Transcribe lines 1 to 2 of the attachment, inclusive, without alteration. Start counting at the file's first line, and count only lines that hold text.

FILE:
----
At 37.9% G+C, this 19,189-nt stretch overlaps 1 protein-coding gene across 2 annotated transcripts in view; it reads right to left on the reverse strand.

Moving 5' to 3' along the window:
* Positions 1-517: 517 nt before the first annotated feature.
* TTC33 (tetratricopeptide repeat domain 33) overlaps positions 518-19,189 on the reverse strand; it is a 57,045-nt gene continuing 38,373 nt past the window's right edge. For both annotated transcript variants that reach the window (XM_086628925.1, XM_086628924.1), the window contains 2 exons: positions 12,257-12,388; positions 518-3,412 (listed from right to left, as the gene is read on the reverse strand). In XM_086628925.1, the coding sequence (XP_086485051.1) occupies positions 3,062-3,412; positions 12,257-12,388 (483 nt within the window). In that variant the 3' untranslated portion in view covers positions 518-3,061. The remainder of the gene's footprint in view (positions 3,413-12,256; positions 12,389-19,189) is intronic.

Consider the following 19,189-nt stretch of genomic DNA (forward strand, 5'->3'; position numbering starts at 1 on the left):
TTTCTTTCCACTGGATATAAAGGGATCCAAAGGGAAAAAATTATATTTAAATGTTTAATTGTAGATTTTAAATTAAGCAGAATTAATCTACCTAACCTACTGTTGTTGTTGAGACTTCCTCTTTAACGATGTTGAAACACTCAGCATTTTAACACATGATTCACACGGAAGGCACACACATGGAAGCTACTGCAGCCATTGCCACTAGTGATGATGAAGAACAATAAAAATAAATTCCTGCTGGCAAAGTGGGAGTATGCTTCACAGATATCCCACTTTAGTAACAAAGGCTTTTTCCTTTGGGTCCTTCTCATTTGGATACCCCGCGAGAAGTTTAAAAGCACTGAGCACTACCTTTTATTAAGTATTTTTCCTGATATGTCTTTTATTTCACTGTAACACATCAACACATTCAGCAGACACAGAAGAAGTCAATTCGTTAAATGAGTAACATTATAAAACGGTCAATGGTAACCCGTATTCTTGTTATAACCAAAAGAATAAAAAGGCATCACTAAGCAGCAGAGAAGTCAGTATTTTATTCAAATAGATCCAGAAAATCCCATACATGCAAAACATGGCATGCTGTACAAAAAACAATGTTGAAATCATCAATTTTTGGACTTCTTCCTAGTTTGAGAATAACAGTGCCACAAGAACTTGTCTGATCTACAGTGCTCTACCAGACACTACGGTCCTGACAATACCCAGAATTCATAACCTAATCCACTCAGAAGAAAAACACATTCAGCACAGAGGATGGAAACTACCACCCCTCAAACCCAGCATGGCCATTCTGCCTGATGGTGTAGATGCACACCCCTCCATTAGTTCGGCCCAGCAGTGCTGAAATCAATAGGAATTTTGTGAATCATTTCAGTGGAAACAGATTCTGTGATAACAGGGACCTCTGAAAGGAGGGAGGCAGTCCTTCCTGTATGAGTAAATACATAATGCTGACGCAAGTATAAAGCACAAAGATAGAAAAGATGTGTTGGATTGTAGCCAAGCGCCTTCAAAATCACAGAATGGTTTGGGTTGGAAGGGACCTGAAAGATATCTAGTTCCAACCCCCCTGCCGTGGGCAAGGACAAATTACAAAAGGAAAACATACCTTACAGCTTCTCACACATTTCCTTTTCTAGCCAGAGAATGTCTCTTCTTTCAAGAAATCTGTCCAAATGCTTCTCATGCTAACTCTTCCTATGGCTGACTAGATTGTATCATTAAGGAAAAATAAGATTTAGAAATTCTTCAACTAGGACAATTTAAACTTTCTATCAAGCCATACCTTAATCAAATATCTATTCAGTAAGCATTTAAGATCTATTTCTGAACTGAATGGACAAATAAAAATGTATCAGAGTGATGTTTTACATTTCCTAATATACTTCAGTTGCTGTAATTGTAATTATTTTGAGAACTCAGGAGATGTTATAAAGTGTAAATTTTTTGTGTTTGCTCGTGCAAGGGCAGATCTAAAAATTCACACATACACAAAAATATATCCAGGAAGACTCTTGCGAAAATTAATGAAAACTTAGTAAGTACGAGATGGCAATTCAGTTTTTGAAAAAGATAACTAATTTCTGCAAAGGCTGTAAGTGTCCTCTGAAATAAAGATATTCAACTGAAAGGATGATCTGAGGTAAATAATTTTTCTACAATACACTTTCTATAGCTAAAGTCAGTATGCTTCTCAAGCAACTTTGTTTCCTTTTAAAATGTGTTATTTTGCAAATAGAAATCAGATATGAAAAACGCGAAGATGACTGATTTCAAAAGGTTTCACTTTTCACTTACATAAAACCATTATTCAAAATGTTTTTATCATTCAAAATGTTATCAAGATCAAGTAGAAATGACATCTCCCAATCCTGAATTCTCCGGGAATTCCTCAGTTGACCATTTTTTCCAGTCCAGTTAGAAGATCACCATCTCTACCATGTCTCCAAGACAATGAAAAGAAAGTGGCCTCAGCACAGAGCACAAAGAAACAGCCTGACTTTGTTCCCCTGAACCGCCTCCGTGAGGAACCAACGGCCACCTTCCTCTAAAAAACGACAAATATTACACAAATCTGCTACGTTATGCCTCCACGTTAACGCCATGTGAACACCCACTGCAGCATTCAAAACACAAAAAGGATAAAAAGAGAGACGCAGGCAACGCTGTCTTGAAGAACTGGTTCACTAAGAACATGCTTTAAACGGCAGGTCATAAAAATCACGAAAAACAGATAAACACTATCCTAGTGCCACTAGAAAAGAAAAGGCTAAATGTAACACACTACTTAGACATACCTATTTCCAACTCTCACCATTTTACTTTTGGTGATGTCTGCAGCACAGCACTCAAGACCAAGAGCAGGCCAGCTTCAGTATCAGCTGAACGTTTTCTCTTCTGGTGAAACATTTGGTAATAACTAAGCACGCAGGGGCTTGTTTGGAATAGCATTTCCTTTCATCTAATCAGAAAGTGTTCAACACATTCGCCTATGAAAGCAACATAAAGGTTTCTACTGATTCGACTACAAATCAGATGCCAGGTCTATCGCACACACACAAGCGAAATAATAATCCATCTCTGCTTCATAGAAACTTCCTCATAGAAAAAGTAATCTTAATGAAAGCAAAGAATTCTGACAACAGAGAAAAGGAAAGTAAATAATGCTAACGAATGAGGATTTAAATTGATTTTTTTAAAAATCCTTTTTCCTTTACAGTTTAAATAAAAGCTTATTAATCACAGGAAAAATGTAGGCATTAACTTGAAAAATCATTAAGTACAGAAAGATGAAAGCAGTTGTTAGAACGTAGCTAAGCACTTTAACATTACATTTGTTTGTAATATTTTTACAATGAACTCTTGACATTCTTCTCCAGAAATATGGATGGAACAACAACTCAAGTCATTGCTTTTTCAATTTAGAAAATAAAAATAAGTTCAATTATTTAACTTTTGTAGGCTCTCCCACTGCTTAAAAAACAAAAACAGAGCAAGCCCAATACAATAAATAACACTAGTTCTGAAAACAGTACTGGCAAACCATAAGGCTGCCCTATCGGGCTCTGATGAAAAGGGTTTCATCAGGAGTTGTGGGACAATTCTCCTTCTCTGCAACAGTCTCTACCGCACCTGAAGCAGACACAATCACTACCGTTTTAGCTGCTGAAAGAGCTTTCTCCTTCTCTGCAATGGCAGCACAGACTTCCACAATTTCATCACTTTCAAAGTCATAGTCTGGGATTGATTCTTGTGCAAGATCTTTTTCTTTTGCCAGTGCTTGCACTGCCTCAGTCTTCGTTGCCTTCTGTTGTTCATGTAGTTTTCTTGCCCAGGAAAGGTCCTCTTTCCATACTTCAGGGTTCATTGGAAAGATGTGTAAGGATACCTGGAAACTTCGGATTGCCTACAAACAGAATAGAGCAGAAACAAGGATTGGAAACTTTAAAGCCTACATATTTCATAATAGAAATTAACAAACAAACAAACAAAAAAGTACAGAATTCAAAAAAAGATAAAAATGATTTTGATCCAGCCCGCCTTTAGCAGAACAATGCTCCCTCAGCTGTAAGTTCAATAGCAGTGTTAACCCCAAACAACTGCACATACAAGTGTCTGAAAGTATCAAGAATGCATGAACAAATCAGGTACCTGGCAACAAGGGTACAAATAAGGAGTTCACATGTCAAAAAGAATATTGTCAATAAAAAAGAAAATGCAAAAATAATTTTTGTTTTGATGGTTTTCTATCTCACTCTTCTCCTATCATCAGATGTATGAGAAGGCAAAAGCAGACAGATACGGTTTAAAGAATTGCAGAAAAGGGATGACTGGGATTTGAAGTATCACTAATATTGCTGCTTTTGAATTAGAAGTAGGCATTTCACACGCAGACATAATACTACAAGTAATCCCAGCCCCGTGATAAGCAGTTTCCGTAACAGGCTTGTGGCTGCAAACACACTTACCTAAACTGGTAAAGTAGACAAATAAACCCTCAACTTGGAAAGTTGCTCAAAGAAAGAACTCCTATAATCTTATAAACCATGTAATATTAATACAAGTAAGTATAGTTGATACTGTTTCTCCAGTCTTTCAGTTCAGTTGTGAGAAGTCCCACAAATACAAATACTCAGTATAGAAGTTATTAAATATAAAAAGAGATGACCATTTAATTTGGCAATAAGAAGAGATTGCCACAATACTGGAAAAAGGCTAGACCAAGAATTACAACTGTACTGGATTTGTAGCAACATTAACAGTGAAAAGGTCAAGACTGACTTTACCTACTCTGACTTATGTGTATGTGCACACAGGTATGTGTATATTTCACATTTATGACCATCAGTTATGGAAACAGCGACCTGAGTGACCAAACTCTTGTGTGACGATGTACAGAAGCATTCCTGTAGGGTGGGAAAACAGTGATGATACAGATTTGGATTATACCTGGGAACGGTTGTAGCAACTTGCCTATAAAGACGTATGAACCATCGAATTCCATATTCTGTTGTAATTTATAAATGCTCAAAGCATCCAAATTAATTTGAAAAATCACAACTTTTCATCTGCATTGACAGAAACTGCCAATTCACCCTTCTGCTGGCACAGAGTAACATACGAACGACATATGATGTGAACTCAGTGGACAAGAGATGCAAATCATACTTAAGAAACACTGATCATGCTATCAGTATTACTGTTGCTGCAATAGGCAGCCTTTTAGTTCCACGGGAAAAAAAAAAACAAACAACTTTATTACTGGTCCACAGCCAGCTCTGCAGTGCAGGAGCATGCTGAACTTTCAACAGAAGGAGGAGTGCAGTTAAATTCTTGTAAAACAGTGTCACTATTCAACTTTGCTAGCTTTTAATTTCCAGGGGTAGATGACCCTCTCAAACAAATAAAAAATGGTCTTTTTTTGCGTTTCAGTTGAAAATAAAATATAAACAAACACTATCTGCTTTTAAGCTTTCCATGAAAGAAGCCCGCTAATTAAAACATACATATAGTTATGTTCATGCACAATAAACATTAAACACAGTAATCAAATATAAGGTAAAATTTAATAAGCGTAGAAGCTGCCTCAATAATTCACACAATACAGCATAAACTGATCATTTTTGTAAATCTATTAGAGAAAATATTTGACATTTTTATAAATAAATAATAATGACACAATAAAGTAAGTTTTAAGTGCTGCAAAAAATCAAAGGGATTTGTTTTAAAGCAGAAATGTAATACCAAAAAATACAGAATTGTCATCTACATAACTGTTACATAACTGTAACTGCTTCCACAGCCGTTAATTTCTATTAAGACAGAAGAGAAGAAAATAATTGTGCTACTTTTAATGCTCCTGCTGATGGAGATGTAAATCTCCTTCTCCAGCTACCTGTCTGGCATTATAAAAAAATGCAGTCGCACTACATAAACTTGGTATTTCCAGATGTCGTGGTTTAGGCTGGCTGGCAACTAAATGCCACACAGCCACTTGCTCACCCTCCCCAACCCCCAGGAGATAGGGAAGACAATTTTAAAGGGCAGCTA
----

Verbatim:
At 37.9% G+C, this 19,189-nt stretch overlaps 1 protein-coding gene across 2 annotated transcripts in view; it reads right to left on the reverse strand.

Moving 5' to 3' along the window: